Tuesday, March 18, 2008

What is the Value of Bear Stearns and what is the value of a person with a chronic, mental health problem?

Efficient Markets Can Value Assets. Ours Can't

“…..And it's really as simple as the difference between $84 and $2 per share. Efficient markets are those that can tell what something is worth. Ours can no longer make that claim, whether in regard to financial stocks or, by extension, about the much larger pool of private debt. The numbers Bear Stearns posted last year, the numbers it clung to until the bubble finally burst, proved in the end not to be worth the recycled paper they were printed on. Just like the mortgage debt that had been rated AAA but ended up at the bottom of the junk pile. Invest in America, where the numbers can be anything you want…..”

There is something eerily reminiscent about that statement above: “Efficient Markets Can Value Assets. Ours Can’t’

Let’s see: where have I heard that before…just an echo of that. OH! That would be North Carolina Mental Health Reform failure----now playing at your local LME and across your county.

Basically, just as the US finds itself in the position of not knowing the value of anything (Bear and Stearns: January, 2007: $171/ share // March, 2008: $2/ share) there is no value put on mental health care because there is no value assessed for people who have serious, chronic mental health challenges. Many things contribute to this tendency:

(1) people with mental illnesses are commonly in poor positions to argue for themselves. (this is akin to a recent observation by someone re: pancreatic cancer and its stuck in the mud morbidity/ mortality rates: no survives to go after Congress for funding re: research or advancing a cure or at least better treatment)

(2) what is provided re: mental health services, specifically, therapy or whatever orientation, is not in an observable form. Its not a pill; its not a manual that can be pulled out and refreshed. It is a visit to the provider. That’s about the sum of the similarity to more physically-mediated health challenges.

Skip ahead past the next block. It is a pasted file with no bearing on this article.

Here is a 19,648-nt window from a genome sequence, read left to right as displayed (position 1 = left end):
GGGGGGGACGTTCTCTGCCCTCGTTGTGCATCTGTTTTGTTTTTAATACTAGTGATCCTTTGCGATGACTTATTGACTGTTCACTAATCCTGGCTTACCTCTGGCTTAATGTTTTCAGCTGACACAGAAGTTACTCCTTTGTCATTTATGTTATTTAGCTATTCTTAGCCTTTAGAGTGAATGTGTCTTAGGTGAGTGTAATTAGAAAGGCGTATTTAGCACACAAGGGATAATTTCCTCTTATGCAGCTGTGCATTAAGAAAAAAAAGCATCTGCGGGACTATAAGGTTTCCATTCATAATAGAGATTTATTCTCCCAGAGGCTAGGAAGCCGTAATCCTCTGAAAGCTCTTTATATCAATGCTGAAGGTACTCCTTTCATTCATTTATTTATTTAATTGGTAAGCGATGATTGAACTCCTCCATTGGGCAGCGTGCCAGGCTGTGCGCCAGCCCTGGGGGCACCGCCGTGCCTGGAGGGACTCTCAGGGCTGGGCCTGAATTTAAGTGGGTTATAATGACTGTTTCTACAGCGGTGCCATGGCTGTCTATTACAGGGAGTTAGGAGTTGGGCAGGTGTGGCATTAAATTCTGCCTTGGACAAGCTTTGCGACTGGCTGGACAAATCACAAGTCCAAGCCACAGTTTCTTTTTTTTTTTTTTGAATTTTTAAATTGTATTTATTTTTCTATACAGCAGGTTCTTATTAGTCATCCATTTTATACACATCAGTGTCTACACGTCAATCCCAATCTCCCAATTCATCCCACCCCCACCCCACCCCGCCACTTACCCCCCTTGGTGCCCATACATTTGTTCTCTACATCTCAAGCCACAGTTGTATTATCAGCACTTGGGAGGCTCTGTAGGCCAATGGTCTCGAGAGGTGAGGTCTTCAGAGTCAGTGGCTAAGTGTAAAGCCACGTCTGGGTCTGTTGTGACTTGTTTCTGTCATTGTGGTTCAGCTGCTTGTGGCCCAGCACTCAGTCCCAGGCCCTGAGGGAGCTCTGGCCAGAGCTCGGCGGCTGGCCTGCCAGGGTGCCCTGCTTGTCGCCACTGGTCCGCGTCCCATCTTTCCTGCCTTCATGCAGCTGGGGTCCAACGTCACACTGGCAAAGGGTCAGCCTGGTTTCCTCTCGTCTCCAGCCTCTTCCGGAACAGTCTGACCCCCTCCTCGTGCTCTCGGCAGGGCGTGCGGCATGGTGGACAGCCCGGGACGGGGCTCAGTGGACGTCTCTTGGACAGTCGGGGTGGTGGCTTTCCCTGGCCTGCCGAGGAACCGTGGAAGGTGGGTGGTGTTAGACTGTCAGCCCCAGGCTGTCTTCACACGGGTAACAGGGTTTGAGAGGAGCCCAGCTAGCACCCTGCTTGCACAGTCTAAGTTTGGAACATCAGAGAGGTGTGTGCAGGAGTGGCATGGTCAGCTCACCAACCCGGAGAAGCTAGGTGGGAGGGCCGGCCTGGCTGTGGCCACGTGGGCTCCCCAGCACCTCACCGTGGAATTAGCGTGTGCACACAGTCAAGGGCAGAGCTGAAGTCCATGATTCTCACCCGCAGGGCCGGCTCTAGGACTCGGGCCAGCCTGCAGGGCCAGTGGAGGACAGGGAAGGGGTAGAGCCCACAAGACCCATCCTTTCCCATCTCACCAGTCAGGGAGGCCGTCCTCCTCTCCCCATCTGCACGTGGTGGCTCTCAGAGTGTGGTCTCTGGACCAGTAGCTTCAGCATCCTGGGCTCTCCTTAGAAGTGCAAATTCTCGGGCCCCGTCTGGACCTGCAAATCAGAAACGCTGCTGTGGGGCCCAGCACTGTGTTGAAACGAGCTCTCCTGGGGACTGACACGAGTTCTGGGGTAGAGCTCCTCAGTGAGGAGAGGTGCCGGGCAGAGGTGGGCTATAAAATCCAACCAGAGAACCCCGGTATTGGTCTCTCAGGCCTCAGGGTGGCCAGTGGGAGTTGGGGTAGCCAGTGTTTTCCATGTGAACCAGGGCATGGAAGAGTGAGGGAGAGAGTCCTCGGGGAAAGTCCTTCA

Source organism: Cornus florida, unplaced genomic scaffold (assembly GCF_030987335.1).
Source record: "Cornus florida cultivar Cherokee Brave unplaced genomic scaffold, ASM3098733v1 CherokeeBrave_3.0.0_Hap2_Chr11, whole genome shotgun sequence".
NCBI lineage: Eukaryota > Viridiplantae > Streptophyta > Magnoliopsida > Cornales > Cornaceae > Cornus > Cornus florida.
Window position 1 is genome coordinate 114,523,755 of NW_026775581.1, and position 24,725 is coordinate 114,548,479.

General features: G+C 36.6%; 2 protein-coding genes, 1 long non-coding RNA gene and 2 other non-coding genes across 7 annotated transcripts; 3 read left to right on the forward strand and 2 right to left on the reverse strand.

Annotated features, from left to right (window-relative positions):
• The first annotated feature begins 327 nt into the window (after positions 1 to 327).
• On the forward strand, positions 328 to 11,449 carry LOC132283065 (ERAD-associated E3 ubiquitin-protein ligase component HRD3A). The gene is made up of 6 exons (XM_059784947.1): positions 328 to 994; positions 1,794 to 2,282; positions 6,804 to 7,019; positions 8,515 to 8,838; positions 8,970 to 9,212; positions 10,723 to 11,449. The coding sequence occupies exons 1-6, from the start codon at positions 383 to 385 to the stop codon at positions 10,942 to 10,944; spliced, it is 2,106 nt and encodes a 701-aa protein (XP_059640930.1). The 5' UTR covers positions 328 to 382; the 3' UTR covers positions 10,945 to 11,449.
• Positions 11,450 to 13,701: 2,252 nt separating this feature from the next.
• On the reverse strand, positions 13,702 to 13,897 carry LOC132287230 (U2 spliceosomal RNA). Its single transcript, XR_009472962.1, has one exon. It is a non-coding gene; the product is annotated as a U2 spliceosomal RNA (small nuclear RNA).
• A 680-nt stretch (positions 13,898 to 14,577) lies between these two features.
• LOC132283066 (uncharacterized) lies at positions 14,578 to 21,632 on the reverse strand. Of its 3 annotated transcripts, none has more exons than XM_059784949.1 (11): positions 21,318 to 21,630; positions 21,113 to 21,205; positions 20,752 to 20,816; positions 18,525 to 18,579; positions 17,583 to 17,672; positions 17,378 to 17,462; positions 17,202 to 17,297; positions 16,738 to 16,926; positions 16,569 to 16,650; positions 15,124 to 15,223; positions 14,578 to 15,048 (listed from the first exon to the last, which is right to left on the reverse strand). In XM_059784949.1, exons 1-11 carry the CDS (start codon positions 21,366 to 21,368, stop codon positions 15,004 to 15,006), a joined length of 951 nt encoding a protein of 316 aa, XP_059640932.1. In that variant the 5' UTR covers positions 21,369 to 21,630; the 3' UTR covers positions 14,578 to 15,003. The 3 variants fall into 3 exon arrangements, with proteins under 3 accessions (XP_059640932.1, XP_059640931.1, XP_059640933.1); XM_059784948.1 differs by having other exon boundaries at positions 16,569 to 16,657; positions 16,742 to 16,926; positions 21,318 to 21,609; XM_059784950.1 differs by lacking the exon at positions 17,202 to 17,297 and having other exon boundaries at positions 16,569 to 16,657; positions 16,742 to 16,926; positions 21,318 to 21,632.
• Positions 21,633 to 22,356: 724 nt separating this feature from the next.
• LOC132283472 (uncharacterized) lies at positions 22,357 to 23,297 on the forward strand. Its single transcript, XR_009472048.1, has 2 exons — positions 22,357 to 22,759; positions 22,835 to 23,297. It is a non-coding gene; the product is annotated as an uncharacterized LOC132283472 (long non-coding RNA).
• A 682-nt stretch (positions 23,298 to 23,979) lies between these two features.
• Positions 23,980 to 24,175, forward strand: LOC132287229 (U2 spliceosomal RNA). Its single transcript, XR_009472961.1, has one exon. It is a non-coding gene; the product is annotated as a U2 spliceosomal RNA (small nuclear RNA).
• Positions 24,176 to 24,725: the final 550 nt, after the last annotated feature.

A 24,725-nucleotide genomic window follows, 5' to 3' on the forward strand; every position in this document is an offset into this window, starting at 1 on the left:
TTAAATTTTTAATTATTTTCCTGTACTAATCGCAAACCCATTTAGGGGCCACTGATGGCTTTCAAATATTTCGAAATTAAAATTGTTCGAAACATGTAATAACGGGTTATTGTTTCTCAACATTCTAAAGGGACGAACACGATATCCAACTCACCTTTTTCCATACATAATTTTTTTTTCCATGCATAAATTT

(3) People with mental illnesses are not valued in American culture, the ‘can-do’ culture. Quite commonly, they cannot work at the same rate or for the same pay. There are special accommodations that must be created, frequently, for them to do so. Thus, they are the weak members of the herd. In a word, they straggle---and stragglers are eaten or must be defended.

(4) One of the tools for treatment associated w/ NC mental health reform, Community Support Services (CSS) has been manipulated by NC DHHS to the point that it doesn’t work any longer. We’ve been ‘warned’ by NC DHHS that CSS is NOT: handholding. It’s NOT, in terms of the mandated service notes which are a description of what the CSS worker did with the client, doing things with the client. Its orientation is ‘skill building’ but written about, as re: the service notes, and assumably spoken about, in terms of working with the client, as if it were ‘rubber to the road’ actions between the CSS worker (not even a master’s level person) and the client. What NC DHHS is aiming for is an advanced notion of therapy carried outside the clinician’s office (Moe & Chandon champagne) on Budweiser $$.

So, what is the value of the life of someone with a mental health challenge? That really is at the heart of what is taking place re: NC mental health reform and that is the overarching question being asked of US business----and thus of our culture-----at this point in time.


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